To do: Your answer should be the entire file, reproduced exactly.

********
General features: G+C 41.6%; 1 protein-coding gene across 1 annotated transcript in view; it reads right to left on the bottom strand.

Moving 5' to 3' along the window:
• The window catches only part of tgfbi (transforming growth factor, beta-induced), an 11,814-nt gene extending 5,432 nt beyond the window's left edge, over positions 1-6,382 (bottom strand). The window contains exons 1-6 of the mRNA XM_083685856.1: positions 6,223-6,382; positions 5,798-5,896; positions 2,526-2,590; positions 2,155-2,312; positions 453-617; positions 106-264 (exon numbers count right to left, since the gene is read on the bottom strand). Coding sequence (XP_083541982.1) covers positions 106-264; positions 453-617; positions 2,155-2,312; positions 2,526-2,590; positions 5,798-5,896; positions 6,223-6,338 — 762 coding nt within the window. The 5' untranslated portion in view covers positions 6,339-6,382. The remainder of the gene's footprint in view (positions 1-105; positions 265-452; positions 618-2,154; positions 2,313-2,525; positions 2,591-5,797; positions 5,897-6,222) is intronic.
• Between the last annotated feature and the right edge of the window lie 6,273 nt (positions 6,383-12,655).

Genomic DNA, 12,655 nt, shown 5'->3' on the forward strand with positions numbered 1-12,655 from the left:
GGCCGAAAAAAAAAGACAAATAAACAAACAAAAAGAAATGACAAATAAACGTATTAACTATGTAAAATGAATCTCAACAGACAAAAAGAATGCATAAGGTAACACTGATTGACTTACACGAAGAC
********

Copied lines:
General features: G+C 41.6%; 1 protein-coding gene across 1 annotated transcript in view; it reads right to left on the bottom strand.

Moving 5' to 3' along the window:
• The window catches only part of tgfbi (transforming growth factor, beta-induced), an 11,814-nt gene extending 5,432 nt beyond the window's left edge, over positions 1-6,382 (bottom strand). The window contains exons 1-6 of the mRNA XM_083685856.1: positions 6,223-6,382; positions 5,798-5,896; positions 2,526-2,590; positions 2,155-2,312; positions 453-617; positions 106-264 (exon numbers count right to left, since the gene is read on the bottom strand). Coding sequence (XP_083541982.1) covers positions 106-264; positions 453-617; positions 2,155-2,312; positions 2,526-2,590; positions 5,798-5,896; positions 6,223-6,338 — 762 coding nt within the window. The 5' untranslated portion in view covers positions 6,339-6,382. The remainder of the gene's footprint in view (positions 1-105; positions 265-452; positions 618-2,154; positions 2,313-2,525; positions 2,591-5,797; positions 5,897-6,222) is intronic.
• Between the last annotated feature and the right edge of the window lie 6,273 nt (positions 6,383-12,655).

Genomic DNA, 12,655 nt, shown 5'->3' on the forward strand with positions numbered 1-12,655 from the left:
GGCCGAAAAAAAAAGACAAATAAACAAACAAAAAGAAATGACAAATAAACGTATTAACTATGTAAAATGAATCTCAACAGACAAAAAGAATGCATAAGGTAACACTGATTGACTTACACGAAGAC